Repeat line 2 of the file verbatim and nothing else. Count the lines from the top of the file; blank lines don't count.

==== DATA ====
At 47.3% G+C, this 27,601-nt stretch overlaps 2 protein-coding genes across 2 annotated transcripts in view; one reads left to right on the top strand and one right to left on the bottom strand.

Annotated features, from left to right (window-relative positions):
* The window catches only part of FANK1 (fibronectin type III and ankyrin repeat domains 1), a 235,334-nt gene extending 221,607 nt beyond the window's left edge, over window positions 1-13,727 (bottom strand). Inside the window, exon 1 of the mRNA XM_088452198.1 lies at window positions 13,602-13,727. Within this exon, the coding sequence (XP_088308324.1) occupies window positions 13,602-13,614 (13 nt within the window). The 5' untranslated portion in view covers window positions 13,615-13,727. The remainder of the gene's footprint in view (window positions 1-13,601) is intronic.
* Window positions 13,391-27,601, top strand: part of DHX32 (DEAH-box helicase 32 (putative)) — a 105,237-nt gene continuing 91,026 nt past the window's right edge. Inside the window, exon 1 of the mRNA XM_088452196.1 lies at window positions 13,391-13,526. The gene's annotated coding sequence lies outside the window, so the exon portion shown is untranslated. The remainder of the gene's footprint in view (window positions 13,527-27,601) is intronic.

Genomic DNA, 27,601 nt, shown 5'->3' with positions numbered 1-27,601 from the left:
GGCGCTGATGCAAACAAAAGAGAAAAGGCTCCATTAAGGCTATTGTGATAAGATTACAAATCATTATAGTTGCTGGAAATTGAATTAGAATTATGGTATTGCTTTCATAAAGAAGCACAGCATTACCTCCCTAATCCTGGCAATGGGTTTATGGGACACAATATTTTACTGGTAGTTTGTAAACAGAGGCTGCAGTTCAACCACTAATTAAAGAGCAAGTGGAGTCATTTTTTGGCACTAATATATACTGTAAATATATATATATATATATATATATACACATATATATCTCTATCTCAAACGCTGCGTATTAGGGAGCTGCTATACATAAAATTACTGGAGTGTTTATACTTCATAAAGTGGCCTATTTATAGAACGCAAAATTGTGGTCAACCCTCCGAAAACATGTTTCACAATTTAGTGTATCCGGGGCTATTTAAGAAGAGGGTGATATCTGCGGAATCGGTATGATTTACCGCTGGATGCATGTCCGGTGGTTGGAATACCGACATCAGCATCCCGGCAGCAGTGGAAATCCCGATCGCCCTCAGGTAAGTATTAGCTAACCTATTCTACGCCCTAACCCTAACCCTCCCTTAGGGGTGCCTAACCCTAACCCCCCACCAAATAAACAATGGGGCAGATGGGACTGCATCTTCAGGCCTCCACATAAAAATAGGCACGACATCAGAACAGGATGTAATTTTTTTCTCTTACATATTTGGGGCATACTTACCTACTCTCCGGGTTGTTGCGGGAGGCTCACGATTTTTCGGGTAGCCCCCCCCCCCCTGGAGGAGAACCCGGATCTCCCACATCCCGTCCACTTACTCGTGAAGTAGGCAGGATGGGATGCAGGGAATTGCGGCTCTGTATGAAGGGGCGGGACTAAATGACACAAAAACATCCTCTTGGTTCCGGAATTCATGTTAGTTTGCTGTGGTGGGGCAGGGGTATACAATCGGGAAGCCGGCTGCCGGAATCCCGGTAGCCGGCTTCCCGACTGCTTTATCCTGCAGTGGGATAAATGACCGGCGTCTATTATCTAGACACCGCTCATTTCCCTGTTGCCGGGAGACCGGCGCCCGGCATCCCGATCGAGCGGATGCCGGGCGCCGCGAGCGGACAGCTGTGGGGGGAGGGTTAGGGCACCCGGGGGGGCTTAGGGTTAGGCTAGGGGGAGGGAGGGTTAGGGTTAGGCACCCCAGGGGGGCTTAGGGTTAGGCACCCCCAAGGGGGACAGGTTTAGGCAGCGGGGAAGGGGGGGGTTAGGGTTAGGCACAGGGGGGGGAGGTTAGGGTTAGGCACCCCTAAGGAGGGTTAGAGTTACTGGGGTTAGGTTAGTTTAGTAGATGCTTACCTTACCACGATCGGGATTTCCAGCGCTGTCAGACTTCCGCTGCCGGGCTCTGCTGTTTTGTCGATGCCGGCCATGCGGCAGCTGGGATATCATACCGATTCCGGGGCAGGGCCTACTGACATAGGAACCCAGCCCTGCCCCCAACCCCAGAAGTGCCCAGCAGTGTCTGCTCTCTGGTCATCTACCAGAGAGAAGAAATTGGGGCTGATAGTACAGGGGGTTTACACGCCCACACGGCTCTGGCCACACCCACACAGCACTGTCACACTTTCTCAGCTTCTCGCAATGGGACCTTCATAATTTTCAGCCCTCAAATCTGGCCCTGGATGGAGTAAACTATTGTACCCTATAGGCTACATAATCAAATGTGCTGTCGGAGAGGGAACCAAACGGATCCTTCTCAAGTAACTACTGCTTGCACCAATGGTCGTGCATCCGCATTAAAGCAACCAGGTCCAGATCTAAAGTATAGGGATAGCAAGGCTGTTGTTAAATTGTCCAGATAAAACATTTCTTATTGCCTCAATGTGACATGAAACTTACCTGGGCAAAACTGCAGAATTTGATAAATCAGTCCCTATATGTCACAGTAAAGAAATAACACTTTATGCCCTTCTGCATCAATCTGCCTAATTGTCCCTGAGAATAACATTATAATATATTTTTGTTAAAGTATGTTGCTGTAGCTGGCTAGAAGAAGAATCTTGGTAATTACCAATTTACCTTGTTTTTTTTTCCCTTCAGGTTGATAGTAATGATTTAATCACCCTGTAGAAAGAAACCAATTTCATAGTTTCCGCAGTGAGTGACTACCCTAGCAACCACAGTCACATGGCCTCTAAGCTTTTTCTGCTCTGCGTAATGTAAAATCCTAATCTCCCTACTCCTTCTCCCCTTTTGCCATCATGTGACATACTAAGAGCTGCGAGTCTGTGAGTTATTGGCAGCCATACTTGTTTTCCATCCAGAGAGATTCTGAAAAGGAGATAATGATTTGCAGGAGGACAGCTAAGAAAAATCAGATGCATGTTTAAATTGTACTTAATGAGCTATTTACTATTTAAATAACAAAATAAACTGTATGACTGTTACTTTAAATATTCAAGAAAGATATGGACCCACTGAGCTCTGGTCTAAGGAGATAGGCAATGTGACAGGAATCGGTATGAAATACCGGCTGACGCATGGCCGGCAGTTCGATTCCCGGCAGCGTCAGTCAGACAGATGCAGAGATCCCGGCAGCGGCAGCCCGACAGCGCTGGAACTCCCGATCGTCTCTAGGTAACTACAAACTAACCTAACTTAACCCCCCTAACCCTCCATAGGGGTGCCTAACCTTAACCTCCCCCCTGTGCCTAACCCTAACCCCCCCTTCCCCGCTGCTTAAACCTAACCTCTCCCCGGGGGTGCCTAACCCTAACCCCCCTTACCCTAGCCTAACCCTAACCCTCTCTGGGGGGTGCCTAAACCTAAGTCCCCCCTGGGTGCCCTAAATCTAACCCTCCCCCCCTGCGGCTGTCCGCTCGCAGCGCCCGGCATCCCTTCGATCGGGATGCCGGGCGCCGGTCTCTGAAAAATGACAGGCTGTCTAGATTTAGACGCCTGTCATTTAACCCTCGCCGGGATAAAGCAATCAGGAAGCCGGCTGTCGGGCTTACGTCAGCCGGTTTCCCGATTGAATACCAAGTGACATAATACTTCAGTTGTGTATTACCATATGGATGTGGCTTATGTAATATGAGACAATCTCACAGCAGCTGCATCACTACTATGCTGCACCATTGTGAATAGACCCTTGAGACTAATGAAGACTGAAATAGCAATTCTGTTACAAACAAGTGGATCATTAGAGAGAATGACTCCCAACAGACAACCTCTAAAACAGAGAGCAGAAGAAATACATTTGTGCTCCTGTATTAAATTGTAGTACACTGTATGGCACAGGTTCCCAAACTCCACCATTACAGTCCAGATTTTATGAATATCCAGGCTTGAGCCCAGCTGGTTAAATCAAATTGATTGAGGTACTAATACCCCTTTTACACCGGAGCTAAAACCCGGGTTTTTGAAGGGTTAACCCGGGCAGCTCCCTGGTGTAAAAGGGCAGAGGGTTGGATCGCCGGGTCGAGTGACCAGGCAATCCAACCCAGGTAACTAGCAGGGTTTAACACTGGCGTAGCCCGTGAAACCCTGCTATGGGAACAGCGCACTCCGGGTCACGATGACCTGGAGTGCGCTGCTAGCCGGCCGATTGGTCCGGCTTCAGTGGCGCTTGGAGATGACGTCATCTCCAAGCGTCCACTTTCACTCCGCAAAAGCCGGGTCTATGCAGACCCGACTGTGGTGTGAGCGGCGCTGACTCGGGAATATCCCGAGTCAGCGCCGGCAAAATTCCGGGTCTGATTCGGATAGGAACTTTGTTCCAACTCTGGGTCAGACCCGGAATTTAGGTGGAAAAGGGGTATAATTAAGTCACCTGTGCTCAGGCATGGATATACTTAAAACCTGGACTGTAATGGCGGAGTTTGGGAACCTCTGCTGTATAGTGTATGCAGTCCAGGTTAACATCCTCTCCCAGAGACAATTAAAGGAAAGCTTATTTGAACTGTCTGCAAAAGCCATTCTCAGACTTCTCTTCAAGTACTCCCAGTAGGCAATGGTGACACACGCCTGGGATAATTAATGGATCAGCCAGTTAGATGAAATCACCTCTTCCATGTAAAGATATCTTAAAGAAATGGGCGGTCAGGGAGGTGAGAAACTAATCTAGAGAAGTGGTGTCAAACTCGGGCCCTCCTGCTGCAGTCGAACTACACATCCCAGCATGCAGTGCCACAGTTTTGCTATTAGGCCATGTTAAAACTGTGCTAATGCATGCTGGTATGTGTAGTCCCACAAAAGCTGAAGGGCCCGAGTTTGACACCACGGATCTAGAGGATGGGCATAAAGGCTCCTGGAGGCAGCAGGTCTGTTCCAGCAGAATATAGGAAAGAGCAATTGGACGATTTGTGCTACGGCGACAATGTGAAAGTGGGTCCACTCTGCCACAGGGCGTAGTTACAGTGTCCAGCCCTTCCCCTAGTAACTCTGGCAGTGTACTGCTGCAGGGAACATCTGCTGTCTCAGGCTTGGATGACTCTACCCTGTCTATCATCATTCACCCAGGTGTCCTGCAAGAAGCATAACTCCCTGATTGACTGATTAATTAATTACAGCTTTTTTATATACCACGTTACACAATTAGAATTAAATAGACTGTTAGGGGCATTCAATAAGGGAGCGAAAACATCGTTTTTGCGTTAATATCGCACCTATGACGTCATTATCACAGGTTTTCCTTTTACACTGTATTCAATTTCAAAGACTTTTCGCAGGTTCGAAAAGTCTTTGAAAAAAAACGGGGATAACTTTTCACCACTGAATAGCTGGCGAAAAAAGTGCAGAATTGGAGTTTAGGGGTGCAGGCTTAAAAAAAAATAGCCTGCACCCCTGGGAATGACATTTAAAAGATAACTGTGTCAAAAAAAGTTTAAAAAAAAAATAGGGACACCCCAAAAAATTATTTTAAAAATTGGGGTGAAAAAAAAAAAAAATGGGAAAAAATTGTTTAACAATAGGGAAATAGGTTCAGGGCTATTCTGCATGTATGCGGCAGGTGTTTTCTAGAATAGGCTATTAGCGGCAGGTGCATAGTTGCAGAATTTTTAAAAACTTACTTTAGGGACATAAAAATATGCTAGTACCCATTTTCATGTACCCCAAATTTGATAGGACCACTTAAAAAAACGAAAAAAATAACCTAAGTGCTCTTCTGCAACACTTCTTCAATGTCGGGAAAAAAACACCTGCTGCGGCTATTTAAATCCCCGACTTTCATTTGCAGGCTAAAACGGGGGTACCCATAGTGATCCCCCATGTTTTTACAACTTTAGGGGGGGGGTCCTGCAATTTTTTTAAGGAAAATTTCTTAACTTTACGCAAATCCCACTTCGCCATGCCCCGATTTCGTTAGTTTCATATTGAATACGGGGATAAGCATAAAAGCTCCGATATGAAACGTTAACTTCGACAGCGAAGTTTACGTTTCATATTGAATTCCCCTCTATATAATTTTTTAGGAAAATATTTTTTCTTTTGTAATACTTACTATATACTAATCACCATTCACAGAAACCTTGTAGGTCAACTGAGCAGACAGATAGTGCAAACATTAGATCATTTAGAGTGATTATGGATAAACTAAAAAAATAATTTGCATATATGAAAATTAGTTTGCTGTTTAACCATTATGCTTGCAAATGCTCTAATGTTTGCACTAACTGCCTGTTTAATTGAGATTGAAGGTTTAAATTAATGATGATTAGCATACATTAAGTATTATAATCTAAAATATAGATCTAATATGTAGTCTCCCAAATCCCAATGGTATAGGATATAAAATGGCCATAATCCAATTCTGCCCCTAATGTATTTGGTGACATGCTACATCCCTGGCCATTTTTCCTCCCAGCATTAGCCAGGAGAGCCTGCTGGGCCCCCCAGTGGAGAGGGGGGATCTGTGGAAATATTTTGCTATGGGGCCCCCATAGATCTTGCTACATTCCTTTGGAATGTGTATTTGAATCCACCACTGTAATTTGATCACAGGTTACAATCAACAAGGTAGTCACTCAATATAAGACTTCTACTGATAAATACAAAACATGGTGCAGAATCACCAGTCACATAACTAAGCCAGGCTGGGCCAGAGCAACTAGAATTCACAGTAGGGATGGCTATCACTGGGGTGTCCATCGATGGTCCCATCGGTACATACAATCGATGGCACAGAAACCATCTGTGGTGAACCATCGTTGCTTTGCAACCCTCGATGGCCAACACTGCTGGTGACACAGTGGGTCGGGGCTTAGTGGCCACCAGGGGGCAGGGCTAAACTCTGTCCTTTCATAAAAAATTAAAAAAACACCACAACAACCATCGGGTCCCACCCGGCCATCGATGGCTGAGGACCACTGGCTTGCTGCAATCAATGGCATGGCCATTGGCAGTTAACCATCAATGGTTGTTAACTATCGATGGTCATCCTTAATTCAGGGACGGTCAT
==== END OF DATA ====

Annotated features, from left to right (window-relative positions):